You’ll create an interactive information visualization using the tools, frameworks, and theories from this semester. You may use any data set not used in a previous assignment, and any tools, provided the final visualization may be viewed in a browser. We recommend D3. Static visualizations are only accepted if there is a strong rationale not to use interaction.
Your visualization should be a focused effort that is attentive to the concepts and strategies covered in the course. Be creative and push yourselves to consider a number of concepts before settling on one. When you settle on a concept, be focused and have an objective. Think about your audience, create a narrative, and apply a level of visual polish.
Your main final deliverable is a [highlight]hosted version of your final visualization artifact[/highlight] and [highlight]your source code[/highlight]. You’re also required to [highlight]hand in a 1,500-2,000 word report[/highlight] that covers your final visualization and the important parts of your process, and [highlight]post an entry to the blog[/highlight] about your final project. And finally, you’ll [highlight]give a 12-15 minute presentation[/highlight] to the class and invited attendees.
In addition to covering the parts of your process that you think are important to highlight, please also ensure your report includes the following things:
- Competitive Analysis. Who has done similar things? Did you learn anything from these visualizations? What could be improved?
- Sketches and Iteration Artifacts. Show how your visualization has evolved from early concept sketches to important iterations to your final version. Discuss your decision making.
- Feedback. What did you learn and incorporate from the critiques of your work by your peers, in lab or elsewhere?
- Division of Labor. What did each member of the team contribute to the project? What was the team dynamic?
- Most Important Step. What would you describe as the most important part of your team’s process in creating your visualization?
Blog posts should include 1-3 screenshots of your visualization, no more than four paragraphs describing your visualization, and a link to the hosted version. Take care to set a featured image that looks attractive on the homepage, and use a compelling title. In your 12-15 minute presentation, be visual and, as always, tell a story. Leave some time for Q&A, too.[/ordered_list]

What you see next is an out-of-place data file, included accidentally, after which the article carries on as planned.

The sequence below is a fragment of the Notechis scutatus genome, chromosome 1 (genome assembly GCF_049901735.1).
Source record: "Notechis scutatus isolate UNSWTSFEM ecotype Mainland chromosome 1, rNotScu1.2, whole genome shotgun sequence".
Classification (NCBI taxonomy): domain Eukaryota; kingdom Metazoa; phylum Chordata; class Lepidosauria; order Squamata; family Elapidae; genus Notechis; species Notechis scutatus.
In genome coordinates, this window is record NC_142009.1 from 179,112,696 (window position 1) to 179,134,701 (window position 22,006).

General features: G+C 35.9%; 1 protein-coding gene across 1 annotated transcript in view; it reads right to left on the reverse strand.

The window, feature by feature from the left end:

You will work in group sizes of 3-4 people. While we encourage everyone on the team to contribute to each aspect of the project, we’ve seen the best results with teams where group members have complementary skill sets or were willing to develop complementary skill sets for the project, i.e. coding, graphic design/aesthetics, concept/research/writing, etc.
|Apr 4||Project proposals due (submit 1-2 pages: team, topic, data, 2 competitive examples, as PDF)|
|Apr 11||Lab: Concept critique|
|Apr 25||Lab: Design critique|
|May 5||Deadline for deliverables (submit source code and writeup as zip, links to hosted visualization and blog post)|
|May 7 & 9||Final Project presentations (submit PPT or Keynote by [highlight]noon[/highlight] on your presentation day, see schedule)|
|15%||Perceptive attributes, layout and aesthetics|
|15%||Effective representation/encoding of data|
|15%||Storytelling and use of interaction|
|15%||Process, concept sketches and iterations|
|15%||Overall quality of concept and effort|
|25%||Writeup, presentation and blog post|
Make all submissions to gpanger@ischool. For your slides, please send PPT or Keynote. For everything else, send PDFs or browser-viewable files. No .docs, .ais, etc. [highlight]The final project submission is due by Sunday, May 5th at 11:59 p.m.[/highlight] No exceptions, no extensions!